Read Holocaust by Charles Reznikoff Online


Black Sparrow is proud to restore to print one of the great long poems of the late 20th century, Charles Reznikoff's Holocaust, originally published in 1975. Reznikoff's subject is one people's suffering at the hand of another. His source materials are the U.S. government's record of the trials of the Nazi criminals before the Nuremberg Military Tribunal and the transcriptBlack Sparrow is proud to restore to print one of the great long poems of the late 20th century, Charles Reznikoff's Holocaust, originally published in 1975. Reznikoff's subject is one people's suffering at the hand of another. His source materials are the U.S. government's record of the trials of the Nazi criminals before the Nuremberg Military Tribunal and the transcripts of the Eichmann trial in Jerusalem. Except for the twelve part titles, none of the words here are Reznikoff's own: instead he has created, through selection, arrangement, and the rhythms of the testimony set as verse on the page, a poem of witness by the perpetrators and the survivors of the Holocaust themselves. He lets the terrible history unfold -- in history's own words. Reznikoff's technique, says David Lehman, "contradicts the very faculty of understanding. He lets reality speak for itself, lets it state the externals of the thing or event, and leaves unspoken (or edits out) the emotions, which the reader may be counted on to provide for himself." Few readers will forget the emotions they bring to Holocaust....

Title : Holocaust
Author :
Rating :
ISBN : 9781574232080
Format Type : Paperback
Number of Pages : 94 Pages
Status : Available For Download
Last checked : 21 Minutes ago!

Holocaust Reviews

  • Victoria G
    2019-01-09 00:52

    Reznikoff ger röst åt vittnena och överlevarna och lyckas på så sätt skildra både det oerhörda som är Förintelsen men också att ge något av värdighet och mänsklighet tillbaka till de många offer som får sina berättelser berättade.

  • Jeff Buddle
    2019-01-08 08:39

    Does a poet "write" a poem, or does a poet "make" a poem? I prefer the latter verb. And never has that verb been more true than for Charles Reznikoff's "Holocaust." For this poem, Reznikoff doesn't write a word. The poem is built on two sources, the Nurenberg war trials and transcripts of the Adolf Eichmann trial.Reznikoff never intrudes upon these texts: he slices, edits and lineates. He does not comment on the horrors the words recount. And horrors there are a'plenty.Reznikoff does not write, he winnows existing texts down to their barest essence. He takes history and allows reportage to reveal truth. And what emerges is a poem. A poem with sections entitled "Deportation" or "Massacres" or "Gas Chambers and Gas Trucks" is a poem that can reveal the bottomless evil of mankind.Because he doesn't write a word for this poem, Reznikoff seems to be saying that there's not a word to be said. Nothing can capture the horror, the real visceral horror of Nazi crimes more than the words of those who saw it themselves. No poem. No novel. No song. Let's allow all this to unspool, says the Reznikoff in my mind. And I imagine a coil of wire springing against its winding. Let's tighten all this down into history, say those who would placate us, but Reznikoff shows how the a coil of stiff wire will not yield to the turning of the spool. Reznikoff has made a poem here. "Holocaust" is the last poem of his life, but is the first poem of his that I've read. What an introduction. By choosing to hide himself, to hide the poet behind the words, Reznikoff suggests that the horrors of the Holocaust cannot be encapsulated, locked down, trapped in a poem or novel. Reznikoff suggests that to actually sit down and try to create (from one's own imaginings) a piece of indelible literature about one of mankind's blackest periods is folly. There are no words to be made. There is, however, this poem.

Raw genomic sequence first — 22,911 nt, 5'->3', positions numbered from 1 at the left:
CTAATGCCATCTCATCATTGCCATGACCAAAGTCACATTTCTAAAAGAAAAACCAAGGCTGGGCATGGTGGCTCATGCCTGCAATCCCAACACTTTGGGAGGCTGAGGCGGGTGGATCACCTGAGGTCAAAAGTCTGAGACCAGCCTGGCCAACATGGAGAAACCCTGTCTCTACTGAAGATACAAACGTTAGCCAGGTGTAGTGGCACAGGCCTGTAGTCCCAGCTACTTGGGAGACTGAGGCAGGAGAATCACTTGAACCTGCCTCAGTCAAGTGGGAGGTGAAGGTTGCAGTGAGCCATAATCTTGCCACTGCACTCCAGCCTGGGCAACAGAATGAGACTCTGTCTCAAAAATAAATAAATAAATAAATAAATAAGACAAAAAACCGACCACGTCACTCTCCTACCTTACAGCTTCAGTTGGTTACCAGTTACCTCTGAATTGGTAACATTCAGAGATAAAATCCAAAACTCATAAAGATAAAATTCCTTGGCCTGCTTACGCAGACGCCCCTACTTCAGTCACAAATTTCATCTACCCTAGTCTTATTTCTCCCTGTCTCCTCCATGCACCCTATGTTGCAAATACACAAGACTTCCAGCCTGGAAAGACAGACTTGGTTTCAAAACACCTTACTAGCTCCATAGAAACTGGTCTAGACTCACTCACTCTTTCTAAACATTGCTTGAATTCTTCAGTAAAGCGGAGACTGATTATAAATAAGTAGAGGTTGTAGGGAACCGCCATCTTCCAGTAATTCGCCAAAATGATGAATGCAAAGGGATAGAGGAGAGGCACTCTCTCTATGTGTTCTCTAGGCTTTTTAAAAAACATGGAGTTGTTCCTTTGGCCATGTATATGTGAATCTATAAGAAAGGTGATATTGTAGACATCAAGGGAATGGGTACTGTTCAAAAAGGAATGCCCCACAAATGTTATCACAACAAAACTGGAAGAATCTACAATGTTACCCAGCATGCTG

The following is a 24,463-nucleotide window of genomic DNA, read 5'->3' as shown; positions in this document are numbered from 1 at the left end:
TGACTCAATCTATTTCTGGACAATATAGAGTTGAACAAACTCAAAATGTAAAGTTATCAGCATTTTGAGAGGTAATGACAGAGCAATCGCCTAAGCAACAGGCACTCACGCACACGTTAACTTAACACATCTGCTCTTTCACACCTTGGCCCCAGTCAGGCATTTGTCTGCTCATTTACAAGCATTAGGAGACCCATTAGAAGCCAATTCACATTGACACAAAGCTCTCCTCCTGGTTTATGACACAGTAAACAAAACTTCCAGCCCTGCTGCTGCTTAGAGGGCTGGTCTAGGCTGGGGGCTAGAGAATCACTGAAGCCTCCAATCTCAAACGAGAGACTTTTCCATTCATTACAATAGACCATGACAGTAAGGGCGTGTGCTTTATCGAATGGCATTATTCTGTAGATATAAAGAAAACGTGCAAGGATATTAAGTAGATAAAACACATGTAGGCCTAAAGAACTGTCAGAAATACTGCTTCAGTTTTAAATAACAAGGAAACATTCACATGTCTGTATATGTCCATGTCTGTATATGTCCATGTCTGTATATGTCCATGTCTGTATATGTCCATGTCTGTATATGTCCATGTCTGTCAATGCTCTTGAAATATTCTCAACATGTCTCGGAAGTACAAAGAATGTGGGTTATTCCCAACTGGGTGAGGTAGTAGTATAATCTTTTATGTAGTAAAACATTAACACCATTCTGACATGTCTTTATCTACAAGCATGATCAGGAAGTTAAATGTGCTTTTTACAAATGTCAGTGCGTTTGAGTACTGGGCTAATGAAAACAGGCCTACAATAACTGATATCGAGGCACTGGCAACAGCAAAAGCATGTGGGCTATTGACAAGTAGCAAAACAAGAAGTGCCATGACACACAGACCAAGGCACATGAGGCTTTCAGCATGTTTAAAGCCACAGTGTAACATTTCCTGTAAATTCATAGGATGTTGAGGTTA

• Leslie
    2019-01-07 05:06

    I finished this book last night. It was difficult to do and not because it isn’t transfixing. This is a book I would not have picked up on my own and I was skeptical when my professor assigned it for workshop. I tend to avoid holocaust narratives, in part because I feel inundated with them, in part because you know they will (as Allison says) make you want to drink the bleach.Reznikoff collaged fragments from the courtroom transcripts of various trials (e.g., the Nuremberg trials, the Eichmann trial). He focused on the first person accounts in the transcripts; he pared down the testimonials but did not add to them. He did arrange them under various subheadings: massacres, work camps, children, etc. The resulting poem is brutal. Things that will stick: the flashy/competitive brutality of the s.s. men paired with their interest in destroying all evidence/leaving no trace; the strange focus on data collection and other methods (the roll call, the body count, the torture of every 5th man, etc); the haunting image of “gold teeth” extracted from ashes and the mouths of the dead. Something about the form lends to the "absorbility" the narrative; maybe it is the rhythm imposed by the line breaks, the spare language. It is so unsettling to be in these landscapes that are cramped and overpopulated only to be emptied and erased a few lines down.

  • s ss
    2018-12-24 02:03